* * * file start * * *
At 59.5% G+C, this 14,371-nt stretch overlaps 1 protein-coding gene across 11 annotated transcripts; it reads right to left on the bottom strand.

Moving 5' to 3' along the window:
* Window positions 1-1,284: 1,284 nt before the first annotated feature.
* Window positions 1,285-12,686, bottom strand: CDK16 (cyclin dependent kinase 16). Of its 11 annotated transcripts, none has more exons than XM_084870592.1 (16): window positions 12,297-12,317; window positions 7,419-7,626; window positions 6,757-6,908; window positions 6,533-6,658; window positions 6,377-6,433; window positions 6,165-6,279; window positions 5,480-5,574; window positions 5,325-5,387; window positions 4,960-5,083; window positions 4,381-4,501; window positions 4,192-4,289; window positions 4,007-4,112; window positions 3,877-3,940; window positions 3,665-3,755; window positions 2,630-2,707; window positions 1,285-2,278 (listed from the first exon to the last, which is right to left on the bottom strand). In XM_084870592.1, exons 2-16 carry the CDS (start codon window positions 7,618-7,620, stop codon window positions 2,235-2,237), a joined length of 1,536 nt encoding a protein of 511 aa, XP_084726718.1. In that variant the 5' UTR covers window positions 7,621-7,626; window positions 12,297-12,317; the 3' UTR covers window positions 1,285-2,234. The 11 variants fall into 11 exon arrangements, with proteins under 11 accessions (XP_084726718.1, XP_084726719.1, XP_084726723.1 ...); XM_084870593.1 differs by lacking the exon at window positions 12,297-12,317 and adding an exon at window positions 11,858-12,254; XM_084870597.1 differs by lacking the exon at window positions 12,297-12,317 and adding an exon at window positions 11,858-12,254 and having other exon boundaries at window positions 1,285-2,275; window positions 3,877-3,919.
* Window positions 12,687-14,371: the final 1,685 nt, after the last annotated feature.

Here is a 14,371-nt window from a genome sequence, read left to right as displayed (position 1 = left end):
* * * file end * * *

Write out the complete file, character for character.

At 59.5% G+C, this 14,371-nt stretch overlaps 1 protein-coding gene across 11 annotated transcripts; it reads right to left on the bottom strand.

Moving 5' to 3' along the window:
* Window positions 1-1,284: 1,284 nt before the first annotated feature.
* Window positions 1,285-12,686, bottom strand: CDK16 (cyclin dependent kinase 16). Of its 11 annotated transcripts, none has more exons than XM_084870592.1 (16): window positions 12,297-12,317; window positions 7,419-7,626; window positions 6,757-6,908; window positions 6,533-6,658; window positions 6,377-6,433; window positions 6,165-6,279; window positions 5,480-5,574; window positions 5,325-5,387; window positions 4,960-5,083; window positions 4,381-4,501; window positions 4,192-4,289; window positions 4,007-4,112; window positions 3,877-3,940; window positions 3,665-3,755; window positions 2,630-2,707; window positions 1,285-2,278 (listed from the first exon to the last, which is right to left on the bottom strand). In XM_084870592.1, exons 2-16 carry the CDS (start codon window positions 7,618-7,620, stop codon window positions 2,235-2,237), a joined length of 1,536 nt encoding a protein of 511 aa, XP_084726718.1. In that variant the 5' UTR covers window positions 7,621-7,626; window positions 12,297-12,317; the 3' UTR covers window positions 1,285-2,234. The 11 variants fall into 11 exon arrangements, with proteins under 11 accessions (XP_084726718.1, XP_084726719.1, XP_084726723.1 ...); XM_084870593.1 differs by lacking the exon at window positions 12,297-12,317 and adding an exon at window positions 11,858-12,254; XM_084870597.1 differs by lacking the exon at window positions 12,297-12,317 and adding an exon at window positions 11,858-12,254 and having other exon boundaries at window positions 1,285-2,275; window positions 3,877-3,919.
* Window positions 12,687-14,371: the final 1,685 nt, after the last annotated feature.

Here is a 14,371-nt window from a genome sequence, read left to right as displayed (position 1 = left end):